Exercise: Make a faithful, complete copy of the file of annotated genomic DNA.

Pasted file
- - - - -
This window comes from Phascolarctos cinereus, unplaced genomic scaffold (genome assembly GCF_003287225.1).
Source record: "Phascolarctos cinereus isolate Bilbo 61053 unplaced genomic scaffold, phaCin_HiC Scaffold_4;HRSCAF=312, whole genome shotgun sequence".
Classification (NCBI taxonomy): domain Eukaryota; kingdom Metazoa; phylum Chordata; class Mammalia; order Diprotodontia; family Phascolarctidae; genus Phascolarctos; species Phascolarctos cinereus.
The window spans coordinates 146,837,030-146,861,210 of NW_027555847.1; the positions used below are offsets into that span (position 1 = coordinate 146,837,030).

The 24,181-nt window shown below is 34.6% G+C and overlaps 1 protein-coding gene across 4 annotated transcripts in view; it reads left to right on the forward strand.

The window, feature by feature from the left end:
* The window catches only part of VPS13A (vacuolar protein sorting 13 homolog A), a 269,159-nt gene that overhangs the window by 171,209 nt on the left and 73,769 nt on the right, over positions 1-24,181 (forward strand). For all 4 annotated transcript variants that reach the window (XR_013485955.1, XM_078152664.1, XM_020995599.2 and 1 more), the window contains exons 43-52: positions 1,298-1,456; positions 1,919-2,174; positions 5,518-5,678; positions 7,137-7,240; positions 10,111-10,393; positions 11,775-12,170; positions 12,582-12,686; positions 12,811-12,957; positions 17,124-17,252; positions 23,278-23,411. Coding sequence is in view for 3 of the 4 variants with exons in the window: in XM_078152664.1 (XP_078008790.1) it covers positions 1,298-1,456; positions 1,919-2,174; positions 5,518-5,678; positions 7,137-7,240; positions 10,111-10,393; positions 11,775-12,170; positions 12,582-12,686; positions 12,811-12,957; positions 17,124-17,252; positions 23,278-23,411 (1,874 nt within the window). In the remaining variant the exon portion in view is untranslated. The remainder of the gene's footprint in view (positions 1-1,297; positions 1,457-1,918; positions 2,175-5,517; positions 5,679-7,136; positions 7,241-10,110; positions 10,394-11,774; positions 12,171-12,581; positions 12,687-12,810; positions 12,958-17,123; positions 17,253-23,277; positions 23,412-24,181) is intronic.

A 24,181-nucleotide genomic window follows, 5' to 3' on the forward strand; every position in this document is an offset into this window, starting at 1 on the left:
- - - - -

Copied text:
This window comes from Phascolarctos cinereus, unplaced genomic scaffold (genome assembly GCF_003287225.1).
Source record: "Phascolarctos cinereus isolate Bilbo 61053 unplaced genomic scaffold, phaCin_HiC Scaffold_4;HRSCAF=312, whole genome shotgun sequence".
Classification (NCBI taxonomy): domain Eukaryota; kingdom Metazoa; phylum Chordata; class Mammalia; order Diprotodontia; family Phascolarctidae; genus Phascolarctos; species Phascolarctos cinereus.
The window spans coordinates 146,837,030-146,861,210 of NW_027555847.1; the positions used below are offsets into that span (position 1 = coordinate 146,837,030).

The 24,181-nt window shown below is 34.6% G+C and overlaps 1 protein-coding gene across 4 annotated transcripts in view; it reads left to right on the forward strand.

The window, feature by feature from the left end:
* The window catches only part of VPS13A (vacuolar protein sorting 13 homolog A), a 269,159-nt gene that overhangs the window by 171,209 nt on the left and 73,769 nt on the right, over positions 1-24,181 (forward strand). For all 4 annotated transcript variants that reach the window (XR_013485955.1, XM_078152664.1, XM_020995599.2 and 1 more), the window contains exons 43-52: positions 1,298-1,456; positions 1,919-2,174; positions 5,518-5,678; positions 7,137-7,240; positions 10,111-10,393; positions 11,775-12,170; positions 12,582-12,686; positions 12,811-12,957; positions 17,124-17,252; positions 23,278-23,411. Coding sequence is in view for 3 of the 4 variants with exons in the window: in XM_078152664.1 (XP_078008790.1) it covers positions 1,298-1,456; positions 1,919-2,174; positions 5,518-5,678; positions 7,137-7,240; positions 10,111-10,393; positions 11,775-12,170; positions 12,582-12,686; positions 12,811-12,957; positions 17,124-17,252; positions 23,278-23,411 (1,874 nt within the window). In the remaining variant the exon portion in view is untranslated. The remainder of the gene's footprint in view (positions 1-1,297; positions 1,457-1,918; positions 2,175-5,517; positions 5,679-7,136; positions 7,241-10,110; positions 10,394-11,774; positions 12,171-12,581; positions 12,687-12,810; positions 12,958-17,123; positions 17,253-23,277; positions 23,412-24,181) is intronic.

A 24,181-nucleotide genomic window follows, 5' to 3' on the forward strand; every position in this document is an offset into this window, starting at 1 on the left: